Then, sometimes beginnings happen when we aren't looking for them. Last night, when it came time to fill in Maya's daily chart, we got to the category of "Respecting Mommy and Daddy." We asked her if she thought she deserved a "smiley," a "frowny," or an "okay" for this category. She said, "I deserve a frowny because I was mean to Mommy this morning. I shouldn't have fussed and said 'I hate you.' I was just frustrated and didn't know what to do."
Recognizing the problem is half of the battle, and for her to acknowledge that she handled the situation inappropriately is a huge breakthrough for all of us.
Friday, May 16, 2008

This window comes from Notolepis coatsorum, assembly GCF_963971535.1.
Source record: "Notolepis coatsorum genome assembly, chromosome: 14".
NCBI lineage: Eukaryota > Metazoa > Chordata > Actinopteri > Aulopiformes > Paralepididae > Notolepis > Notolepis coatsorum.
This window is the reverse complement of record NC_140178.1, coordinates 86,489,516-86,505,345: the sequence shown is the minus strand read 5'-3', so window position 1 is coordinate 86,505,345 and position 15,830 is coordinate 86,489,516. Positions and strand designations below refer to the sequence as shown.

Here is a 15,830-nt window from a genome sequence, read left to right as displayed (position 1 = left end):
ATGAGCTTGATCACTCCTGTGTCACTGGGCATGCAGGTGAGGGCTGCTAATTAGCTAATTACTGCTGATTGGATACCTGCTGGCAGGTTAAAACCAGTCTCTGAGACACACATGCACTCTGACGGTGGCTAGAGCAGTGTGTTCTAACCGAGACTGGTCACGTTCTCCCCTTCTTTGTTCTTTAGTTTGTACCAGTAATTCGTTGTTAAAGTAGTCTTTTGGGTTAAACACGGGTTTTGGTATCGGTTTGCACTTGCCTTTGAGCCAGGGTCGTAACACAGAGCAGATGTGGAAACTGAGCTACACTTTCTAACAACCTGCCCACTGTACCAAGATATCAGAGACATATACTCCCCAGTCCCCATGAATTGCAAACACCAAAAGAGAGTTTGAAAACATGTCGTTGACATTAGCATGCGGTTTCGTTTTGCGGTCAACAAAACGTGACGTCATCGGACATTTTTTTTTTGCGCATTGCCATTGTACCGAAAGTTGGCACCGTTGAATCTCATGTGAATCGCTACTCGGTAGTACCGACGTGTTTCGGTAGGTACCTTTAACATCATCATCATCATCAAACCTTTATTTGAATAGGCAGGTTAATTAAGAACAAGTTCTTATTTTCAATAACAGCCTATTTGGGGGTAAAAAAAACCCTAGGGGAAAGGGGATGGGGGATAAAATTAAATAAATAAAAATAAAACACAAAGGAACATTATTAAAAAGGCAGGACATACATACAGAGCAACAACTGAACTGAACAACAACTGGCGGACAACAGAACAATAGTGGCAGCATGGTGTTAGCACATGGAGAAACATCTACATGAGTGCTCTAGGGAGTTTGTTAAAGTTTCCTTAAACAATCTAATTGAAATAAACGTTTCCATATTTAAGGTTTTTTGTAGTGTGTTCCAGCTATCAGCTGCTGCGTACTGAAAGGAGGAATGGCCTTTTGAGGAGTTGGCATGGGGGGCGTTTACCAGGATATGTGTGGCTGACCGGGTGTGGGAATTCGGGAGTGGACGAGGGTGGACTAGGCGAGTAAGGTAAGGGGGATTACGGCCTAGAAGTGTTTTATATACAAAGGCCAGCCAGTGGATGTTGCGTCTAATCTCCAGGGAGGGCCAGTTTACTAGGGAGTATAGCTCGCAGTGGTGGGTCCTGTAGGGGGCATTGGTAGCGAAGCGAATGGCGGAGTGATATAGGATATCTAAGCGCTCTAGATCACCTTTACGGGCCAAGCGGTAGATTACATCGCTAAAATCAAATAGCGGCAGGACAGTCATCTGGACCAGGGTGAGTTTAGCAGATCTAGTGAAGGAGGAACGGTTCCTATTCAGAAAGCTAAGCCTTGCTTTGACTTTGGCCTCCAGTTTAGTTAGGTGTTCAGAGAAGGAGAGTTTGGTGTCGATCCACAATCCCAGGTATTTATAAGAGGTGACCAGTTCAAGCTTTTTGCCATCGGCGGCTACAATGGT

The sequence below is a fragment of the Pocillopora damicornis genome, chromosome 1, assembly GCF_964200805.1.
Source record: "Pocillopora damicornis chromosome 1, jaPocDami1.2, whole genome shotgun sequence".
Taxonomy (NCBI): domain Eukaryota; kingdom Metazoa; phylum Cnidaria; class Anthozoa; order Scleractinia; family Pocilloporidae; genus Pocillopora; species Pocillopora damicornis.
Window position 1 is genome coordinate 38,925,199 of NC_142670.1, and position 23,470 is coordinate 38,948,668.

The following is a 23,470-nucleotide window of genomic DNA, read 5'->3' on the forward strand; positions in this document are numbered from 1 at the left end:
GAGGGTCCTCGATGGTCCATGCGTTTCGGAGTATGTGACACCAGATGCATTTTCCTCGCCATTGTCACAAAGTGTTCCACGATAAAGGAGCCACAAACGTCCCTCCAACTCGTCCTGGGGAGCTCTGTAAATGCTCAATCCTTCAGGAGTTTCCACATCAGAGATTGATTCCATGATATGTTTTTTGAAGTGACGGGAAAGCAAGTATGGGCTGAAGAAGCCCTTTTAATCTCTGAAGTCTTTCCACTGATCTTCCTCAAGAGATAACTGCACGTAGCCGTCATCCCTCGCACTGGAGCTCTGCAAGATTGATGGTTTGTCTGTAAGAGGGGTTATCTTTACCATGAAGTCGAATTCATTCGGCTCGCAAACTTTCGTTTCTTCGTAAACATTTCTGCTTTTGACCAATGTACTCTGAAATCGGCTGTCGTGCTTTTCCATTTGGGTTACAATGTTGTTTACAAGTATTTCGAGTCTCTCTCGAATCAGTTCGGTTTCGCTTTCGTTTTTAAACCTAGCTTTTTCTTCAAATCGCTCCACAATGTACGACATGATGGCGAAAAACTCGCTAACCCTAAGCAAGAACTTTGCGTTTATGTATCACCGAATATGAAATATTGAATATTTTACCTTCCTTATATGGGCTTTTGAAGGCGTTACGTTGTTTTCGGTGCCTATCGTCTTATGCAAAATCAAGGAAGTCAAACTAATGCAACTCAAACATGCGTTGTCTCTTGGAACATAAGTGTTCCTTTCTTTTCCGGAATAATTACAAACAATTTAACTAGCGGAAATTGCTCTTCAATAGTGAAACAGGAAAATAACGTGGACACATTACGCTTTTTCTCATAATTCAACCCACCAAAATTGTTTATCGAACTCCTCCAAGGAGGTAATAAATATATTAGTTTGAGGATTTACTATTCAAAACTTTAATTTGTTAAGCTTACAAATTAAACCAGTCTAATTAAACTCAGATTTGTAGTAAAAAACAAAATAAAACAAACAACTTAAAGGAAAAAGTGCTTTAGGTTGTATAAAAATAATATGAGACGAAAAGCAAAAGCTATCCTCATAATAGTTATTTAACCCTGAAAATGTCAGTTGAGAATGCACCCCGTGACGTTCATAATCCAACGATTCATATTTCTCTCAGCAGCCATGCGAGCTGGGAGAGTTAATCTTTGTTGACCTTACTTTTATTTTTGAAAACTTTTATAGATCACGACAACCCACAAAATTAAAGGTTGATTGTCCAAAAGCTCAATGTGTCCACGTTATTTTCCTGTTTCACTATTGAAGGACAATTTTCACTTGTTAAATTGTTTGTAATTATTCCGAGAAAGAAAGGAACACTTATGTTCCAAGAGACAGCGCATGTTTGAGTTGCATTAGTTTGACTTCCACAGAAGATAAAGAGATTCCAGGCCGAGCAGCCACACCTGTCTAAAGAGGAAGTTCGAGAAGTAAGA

This morning I, along with several other parents, came to help Maya's teacher while she had a guest come in to do a puppet show and help the kids make puppets. I arrived while they were in the middle of making their own puppets, and I was greated at the door by another mom explaining to me, "Maya is sad. We don't know why." I looked over at Maya's table to see her crying, her half done puppet sitting in front of her. Her friends were all trying to console her, but they didn't know what was wrong. They look at me for an explanation as to why Maya is crying. I can't explain it to them, either. I take Maya out in the hallway to have a chat. She just says she doesn't want to make a puppet, she doesn't have a reason. I say, "There has to be a reason." She says there is none. I offer several possible reasons to see if she will respond: 1. She doesn't like the way her puppet looks so far (it is adorable, by the way...see posted picture) 2. She thinks her puppet isn't as good (in her eyes) as her friends' puppets 3. She is having an argument with a friend. She denies any of these reasons, and, quite frankly, I believe her. When she does have any of those issues, she typically tells me so that I can help her deal with it. But this time, no reason. I tell her I can't help her if she doesn't tell me what the problem is. She says she simply doesn't want to make a puppet. She continues crying and starts to have a bit of a kicking/screaming tantrum in the hallway. I am starting to lose my patience. I tell her that it doesn't matter if she doesn't "feel" like making a puppet---that if the teacher says she should make a puppet, it is her job to do so. Just like Daddy listens to his boss and does what he is told at his job--even if he doesn't feel like it. Just like I make dinner and do laundry every day, even if I don't feel like it. We all have our jobs to do, and her job is the be a respectful student and listen to her teacher---even if she doesn't feel like it.